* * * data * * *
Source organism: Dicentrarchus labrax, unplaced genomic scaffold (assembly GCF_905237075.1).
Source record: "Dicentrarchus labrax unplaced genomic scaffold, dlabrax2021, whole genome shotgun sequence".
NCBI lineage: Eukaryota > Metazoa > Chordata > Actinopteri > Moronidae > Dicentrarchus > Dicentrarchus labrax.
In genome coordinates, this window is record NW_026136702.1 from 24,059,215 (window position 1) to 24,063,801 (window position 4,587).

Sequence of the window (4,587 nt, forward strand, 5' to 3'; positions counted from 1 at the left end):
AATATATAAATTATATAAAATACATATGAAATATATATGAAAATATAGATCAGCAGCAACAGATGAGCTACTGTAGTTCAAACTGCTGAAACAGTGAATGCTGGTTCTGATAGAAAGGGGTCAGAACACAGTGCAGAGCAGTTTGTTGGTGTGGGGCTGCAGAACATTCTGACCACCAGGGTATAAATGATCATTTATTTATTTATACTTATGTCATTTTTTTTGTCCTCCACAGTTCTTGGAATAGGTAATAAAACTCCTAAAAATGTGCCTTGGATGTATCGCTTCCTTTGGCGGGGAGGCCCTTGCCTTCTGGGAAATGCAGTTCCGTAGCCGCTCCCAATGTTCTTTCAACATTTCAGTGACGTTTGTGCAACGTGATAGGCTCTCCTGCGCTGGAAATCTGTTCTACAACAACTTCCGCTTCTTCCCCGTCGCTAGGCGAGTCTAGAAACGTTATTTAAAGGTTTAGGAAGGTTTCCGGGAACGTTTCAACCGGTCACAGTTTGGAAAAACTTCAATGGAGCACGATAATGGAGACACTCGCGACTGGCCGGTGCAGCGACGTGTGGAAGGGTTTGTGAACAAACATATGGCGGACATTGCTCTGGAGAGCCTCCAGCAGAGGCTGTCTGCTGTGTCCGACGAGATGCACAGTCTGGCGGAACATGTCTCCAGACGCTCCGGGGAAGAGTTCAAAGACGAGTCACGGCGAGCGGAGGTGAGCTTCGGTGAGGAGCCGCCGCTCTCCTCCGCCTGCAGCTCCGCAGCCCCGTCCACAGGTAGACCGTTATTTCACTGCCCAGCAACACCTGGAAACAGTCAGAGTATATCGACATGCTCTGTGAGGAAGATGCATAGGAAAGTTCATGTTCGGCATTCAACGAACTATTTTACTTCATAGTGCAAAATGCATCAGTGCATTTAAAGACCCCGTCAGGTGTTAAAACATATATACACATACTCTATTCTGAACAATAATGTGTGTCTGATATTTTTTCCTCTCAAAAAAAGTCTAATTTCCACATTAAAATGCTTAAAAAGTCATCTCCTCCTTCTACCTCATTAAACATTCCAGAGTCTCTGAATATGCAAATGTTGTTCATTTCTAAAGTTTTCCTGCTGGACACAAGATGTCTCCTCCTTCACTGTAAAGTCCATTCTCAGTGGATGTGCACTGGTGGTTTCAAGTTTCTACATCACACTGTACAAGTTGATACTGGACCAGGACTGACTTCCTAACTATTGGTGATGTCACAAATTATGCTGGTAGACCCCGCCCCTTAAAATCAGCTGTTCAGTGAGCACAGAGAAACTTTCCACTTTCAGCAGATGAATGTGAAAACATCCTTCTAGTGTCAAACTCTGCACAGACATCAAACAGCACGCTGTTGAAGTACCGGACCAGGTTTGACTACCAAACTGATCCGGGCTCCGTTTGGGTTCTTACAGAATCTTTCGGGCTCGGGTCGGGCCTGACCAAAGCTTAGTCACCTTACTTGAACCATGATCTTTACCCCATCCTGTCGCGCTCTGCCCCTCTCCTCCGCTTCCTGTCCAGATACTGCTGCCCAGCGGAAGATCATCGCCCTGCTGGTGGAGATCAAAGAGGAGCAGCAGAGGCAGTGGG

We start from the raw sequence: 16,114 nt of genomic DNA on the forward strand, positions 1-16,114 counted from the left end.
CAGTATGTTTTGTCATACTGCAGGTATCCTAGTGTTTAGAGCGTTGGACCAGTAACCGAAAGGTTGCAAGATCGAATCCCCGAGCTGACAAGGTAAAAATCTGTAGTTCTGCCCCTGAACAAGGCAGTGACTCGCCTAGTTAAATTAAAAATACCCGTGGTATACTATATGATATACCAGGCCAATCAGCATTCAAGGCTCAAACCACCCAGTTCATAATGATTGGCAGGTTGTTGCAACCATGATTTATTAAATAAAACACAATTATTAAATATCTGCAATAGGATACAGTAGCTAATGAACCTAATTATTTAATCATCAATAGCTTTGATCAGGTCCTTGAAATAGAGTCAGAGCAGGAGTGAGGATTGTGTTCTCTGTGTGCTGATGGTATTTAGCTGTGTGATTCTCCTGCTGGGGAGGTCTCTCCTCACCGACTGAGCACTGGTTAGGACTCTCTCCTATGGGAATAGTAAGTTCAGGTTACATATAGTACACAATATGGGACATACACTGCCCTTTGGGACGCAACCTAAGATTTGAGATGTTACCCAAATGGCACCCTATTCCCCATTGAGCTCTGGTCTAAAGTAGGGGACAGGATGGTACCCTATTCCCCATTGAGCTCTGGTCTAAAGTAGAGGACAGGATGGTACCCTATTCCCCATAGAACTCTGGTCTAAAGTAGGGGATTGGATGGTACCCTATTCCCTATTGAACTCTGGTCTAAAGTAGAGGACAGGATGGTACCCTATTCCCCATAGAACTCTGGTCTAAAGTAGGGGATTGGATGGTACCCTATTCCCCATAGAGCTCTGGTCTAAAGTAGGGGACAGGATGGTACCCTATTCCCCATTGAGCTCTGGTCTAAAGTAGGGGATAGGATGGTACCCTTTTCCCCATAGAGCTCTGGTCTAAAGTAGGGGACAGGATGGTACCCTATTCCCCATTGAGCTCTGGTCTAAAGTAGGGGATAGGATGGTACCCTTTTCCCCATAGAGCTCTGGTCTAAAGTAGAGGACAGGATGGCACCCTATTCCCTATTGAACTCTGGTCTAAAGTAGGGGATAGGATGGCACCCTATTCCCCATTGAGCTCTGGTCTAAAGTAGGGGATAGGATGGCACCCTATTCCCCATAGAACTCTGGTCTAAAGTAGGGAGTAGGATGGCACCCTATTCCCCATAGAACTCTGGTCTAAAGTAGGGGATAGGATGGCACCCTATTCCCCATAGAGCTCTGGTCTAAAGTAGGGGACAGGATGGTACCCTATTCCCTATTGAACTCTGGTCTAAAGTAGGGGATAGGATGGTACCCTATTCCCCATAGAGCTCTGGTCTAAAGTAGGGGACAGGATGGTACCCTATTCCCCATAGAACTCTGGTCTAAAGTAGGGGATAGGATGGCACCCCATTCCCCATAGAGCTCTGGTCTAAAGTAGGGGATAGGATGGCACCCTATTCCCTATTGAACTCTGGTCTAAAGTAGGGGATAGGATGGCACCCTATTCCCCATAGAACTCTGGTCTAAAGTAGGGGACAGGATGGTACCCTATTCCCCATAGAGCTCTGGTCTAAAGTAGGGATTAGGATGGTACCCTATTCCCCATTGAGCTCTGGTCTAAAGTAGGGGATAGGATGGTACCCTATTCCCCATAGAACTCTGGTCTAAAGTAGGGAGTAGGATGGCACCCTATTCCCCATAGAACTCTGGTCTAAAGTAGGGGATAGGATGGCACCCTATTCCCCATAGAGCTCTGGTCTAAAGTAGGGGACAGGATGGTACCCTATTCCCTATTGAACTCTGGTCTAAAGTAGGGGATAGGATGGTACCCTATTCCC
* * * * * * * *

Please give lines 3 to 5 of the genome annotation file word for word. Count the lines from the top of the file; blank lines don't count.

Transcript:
NCBI lineage: Eukaryota > Metazoa > Chordata > Actinopteri > Moronidae > Dicentrarchus > Dicentrarchus labrax.
In genome coordinates, this window is record NW_026136702.1 from 24,059,215 (window position 1) to 24,063,801 (window position 4,587).

Sequence of the window (4,587 nt, forward strand, 5' to 3'; positions counted from 1 at the left end):